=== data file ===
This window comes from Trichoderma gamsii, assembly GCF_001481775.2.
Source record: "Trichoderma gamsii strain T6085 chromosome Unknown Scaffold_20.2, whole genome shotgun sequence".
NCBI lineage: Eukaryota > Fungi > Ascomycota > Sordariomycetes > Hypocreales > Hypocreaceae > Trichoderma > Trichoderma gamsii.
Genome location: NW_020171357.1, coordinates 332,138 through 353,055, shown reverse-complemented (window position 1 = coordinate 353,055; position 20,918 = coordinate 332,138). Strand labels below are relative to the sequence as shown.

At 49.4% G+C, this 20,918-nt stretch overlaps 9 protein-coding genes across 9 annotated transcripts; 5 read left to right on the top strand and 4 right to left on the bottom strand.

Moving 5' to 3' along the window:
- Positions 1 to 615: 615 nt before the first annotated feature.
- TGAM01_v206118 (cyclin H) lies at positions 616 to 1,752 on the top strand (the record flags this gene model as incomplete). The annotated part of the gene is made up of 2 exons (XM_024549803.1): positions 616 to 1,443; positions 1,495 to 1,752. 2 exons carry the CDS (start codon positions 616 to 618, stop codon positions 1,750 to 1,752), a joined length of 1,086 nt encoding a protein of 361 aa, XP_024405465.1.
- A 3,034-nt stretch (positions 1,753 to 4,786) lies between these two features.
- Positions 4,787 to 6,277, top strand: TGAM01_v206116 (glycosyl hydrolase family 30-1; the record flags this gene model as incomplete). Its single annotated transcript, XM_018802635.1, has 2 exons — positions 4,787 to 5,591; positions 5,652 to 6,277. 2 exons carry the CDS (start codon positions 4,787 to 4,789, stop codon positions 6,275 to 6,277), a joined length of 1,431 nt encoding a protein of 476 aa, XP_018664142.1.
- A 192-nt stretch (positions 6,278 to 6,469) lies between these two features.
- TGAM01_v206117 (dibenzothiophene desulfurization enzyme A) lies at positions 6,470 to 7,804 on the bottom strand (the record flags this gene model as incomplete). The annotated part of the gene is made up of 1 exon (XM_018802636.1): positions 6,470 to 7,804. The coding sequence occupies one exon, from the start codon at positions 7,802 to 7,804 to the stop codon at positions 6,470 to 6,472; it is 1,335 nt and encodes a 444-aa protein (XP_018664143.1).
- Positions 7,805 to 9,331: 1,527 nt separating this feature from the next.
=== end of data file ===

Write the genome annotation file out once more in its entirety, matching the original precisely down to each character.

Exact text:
This window comes from Trichoderma gamsii, assembly GCF_001481775.2.
Source record: "Trichoderma gamsii strain T6085 chromosome Unknown Scaffold_20.2, whole genome shotgun sequence".
NCBI lineage: Eukaryota > Fungi > Ascomycota > Sordariomycetes > Hypocreales > Hypocreaceae > Trichoderma > Trichoderma gamsii.
Genome location: NW_020171357.1, coordinates 332,138 through 353,055, shown reverse-complemented (window position 1 = coordinate 353,055; position 20,918 = coordinate 332,138). Strand labels below are relative to the sequence as shown.

At 49.4% G+C, this 20,918-nt stretch overlaps 9 protein-coding genes across 9 annotated transcripts; 5 read left to right on the top strand and 4 right to left on the bottom strand.

Moving 5' to 3' along the window:
- Positions 1 to 615: 615 nt before the first annotated feature.
- TGAM01_v206118 (cyclin H) lies at positions 616 to 1,752 on the top strand (the record flags this gene model as incomplete). The annotated part of the gene is made up of 2 exons (XM_024549803.1): positions 616 to 1,443; positions 1,495 to 1,752. 2 exons carry the CDS (start codon positions 616 to 618, stop codon positions 1,750 to 1,752), a joined length of 1,086 nt encoding a protein of 361 aa, XP_024405465.1.
- A 3,034-nt stretch (positions 1,753 to 4,786) lies between these two features.
- Positions 4,787 to 6,277, top strand: TGAM01_v206116 (glycosyl hydrolase family 30-1; the record flags this gene model as incomplete). Its single annotated transcript, XM_018802635.1, has 2 exons — positions 4,787 to 5,591; positions 5,652 to 6,277. 2 exons carry the CDS (start codon positions 4,787 to 4,789, stop codon positions 6,275 to 6,277), a joined length of 1,431 nt encoding a protein of 476 aa, XP_018664142.1.
- A 192-nt stretch (positions 6,278 to 6,469) lies between these two features.
- TGAM01_v206117 (dibenzothiophene desulfurization enzyme A) lies at positions 6,470 to 7,804 on the bottom strand (the record flags this gene model as incomplete). The annotated part of the gene is made up of 1 exon (XM_018802636.1): positions 6,470 to 7,804. The coding sequence occupies one exon, from the start codon at positions 7,802 to 7,804 to the stop codon at positions 6,470 to 6,472; it is 1,335 nt and encodes a 444-aa protein (XP_018664143.1).
- Positions 7,805 to 9,331: 1,527 nt separating this feature from the next.